California stem cell agency's $5.5 billion bond measure qualifies for the ballot

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A measure to authorize $5.5 billion of bonds to pay for stem cell research has qualified for California's Nov. 3 general election ballot.

The initiative would rescue from financial extinction the California Institute for Regenerative Medicine, a state agency created in 2004 with $3 billion in voter-approved state general obligation bonds.

“Our coalition of over 60 dedicated patient advocate organizations fought to ensure our stem cell research initiative qualified for the November ballot, and we’re eternally grateful for their commitment and vision,” Robert Klein, the Palo Alto real estate developer who chairs the initiative campaign, said in a statement.

A U.K. scientist uses a pipette to transfer material while working inside a stem cell research laboratory at the GlaxoSmithkline Plc Research and Development center in November.

The agency, which has been on life support for years as its funding has been reduced to a trickle, is likely to close next fall if the measure fails.

The CIRM board is set to discuss a plan Friday to wind down operations if the initiative fails, or hire more people to administer funding if it passes.

Secretary of State Alex Padilla announced Monday that proponents had gathered the 623,212 valid petition signatures need to qualify. In order to be eligible, proponents had to gather signatures equivalent to 5% of total votes cast for governor in the November 2018 general election, according to Padilla.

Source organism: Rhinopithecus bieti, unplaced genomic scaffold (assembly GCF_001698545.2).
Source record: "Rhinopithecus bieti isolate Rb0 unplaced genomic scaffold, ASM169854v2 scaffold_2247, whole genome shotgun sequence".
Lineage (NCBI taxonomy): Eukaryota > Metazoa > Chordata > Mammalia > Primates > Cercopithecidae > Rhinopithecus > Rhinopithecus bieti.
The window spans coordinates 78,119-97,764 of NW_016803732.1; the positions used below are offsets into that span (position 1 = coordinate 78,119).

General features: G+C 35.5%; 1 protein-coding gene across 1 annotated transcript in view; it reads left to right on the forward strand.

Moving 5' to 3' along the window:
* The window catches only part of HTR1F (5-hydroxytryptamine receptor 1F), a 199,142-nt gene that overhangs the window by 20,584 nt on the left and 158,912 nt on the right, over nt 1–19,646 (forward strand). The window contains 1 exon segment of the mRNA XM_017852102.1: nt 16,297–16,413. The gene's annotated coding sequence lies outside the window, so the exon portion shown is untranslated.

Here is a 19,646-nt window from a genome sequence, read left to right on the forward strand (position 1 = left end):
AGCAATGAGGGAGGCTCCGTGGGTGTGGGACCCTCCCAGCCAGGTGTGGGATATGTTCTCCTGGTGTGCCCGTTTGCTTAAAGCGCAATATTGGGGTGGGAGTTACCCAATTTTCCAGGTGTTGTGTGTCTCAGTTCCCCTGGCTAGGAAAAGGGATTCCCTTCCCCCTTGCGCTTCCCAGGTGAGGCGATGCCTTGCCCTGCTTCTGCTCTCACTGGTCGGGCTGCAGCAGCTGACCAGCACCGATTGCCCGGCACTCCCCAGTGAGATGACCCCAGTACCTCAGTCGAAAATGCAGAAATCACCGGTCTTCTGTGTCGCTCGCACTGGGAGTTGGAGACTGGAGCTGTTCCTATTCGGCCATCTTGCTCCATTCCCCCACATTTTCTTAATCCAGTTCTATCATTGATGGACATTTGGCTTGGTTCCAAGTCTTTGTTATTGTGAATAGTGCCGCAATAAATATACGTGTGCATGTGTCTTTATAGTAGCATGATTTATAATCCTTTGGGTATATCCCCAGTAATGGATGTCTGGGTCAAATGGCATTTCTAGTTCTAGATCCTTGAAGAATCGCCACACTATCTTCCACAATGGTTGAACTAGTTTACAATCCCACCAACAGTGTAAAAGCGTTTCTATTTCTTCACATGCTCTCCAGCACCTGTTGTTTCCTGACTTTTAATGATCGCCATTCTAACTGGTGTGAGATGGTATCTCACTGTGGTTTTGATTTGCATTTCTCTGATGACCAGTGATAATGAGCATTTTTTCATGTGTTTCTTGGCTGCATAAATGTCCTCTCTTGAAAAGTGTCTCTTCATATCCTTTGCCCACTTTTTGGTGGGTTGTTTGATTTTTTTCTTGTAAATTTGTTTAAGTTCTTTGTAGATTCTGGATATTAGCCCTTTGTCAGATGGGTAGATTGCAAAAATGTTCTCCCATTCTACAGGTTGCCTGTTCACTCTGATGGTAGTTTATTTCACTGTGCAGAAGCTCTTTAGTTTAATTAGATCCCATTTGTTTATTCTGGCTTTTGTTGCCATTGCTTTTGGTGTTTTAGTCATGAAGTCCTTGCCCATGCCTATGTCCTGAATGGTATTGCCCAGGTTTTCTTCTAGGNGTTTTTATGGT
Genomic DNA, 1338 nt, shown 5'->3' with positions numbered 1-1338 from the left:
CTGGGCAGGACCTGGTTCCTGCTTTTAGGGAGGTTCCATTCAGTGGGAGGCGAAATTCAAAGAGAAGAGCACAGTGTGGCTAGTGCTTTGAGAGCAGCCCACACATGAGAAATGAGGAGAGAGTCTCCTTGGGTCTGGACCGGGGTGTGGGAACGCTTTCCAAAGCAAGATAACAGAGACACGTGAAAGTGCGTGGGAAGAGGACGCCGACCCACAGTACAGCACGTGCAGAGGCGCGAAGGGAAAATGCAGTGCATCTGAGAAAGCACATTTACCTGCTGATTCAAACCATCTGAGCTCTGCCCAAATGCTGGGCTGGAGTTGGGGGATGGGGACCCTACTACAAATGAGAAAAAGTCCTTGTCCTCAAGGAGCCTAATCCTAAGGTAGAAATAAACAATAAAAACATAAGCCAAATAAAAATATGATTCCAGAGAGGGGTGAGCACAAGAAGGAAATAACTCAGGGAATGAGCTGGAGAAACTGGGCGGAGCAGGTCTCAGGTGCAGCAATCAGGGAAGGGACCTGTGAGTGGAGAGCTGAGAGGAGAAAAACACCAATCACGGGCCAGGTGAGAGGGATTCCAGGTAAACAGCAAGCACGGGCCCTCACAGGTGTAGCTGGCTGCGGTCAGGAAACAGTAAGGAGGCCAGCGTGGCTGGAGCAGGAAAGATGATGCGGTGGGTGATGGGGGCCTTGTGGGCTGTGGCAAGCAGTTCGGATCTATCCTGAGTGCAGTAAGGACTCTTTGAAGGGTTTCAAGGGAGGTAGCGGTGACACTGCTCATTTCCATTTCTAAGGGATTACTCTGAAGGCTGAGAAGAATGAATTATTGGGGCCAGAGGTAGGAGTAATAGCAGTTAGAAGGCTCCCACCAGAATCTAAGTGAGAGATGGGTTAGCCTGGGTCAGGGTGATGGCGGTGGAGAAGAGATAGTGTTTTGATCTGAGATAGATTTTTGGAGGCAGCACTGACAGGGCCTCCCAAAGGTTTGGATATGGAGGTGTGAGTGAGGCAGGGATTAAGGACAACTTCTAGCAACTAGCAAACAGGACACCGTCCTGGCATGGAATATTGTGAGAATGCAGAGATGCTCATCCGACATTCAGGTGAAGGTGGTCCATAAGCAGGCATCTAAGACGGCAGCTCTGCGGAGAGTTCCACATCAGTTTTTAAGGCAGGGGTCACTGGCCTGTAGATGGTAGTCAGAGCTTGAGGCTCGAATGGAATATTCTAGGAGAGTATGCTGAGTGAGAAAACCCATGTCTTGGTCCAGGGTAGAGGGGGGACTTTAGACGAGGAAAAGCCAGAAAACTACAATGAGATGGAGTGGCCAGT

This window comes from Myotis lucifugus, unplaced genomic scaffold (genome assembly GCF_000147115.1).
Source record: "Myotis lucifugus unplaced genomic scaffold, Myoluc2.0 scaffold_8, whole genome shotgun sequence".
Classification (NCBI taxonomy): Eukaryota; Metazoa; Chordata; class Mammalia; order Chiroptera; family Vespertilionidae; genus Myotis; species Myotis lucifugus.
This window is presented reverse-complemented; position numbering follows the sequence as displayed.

It also exceeded the threshold of 685,435 to qualify using a random sampling of petition signatures, he said.

The initiative will be certified for the Nov. 3 ballot on June 25.

The referendum would authorize $5.5 billion in state general obligation bonds to fund grants from the California Institute of Regenerative Medicine to educational, non-profit, and private entities for: stem cell and other medical research, therapy development, and therapy delivery; medical training; and construction of research facilities.

It dedicates $1.5 billion to fund research and therapy for Alzheimer’s, Parkinson’s, stroke, epilepsy, and other brain and central nervous system diseases and conditions. Limits bond issuance to $540 million annually.

Money from the state’s general fund would be appropriated to repay the debt, with no repayment scheduled for the first five years.

The Legislative Analyst’s Office estimated the fiscal impact as $7.8 billion, the principal and $2.3 billion in interest.

The estimated annual cost of debt payments would be $310 million for 25 years, according to the analysis. The cost could be higher or lower depending on what interest rates the bonds achieve, however.

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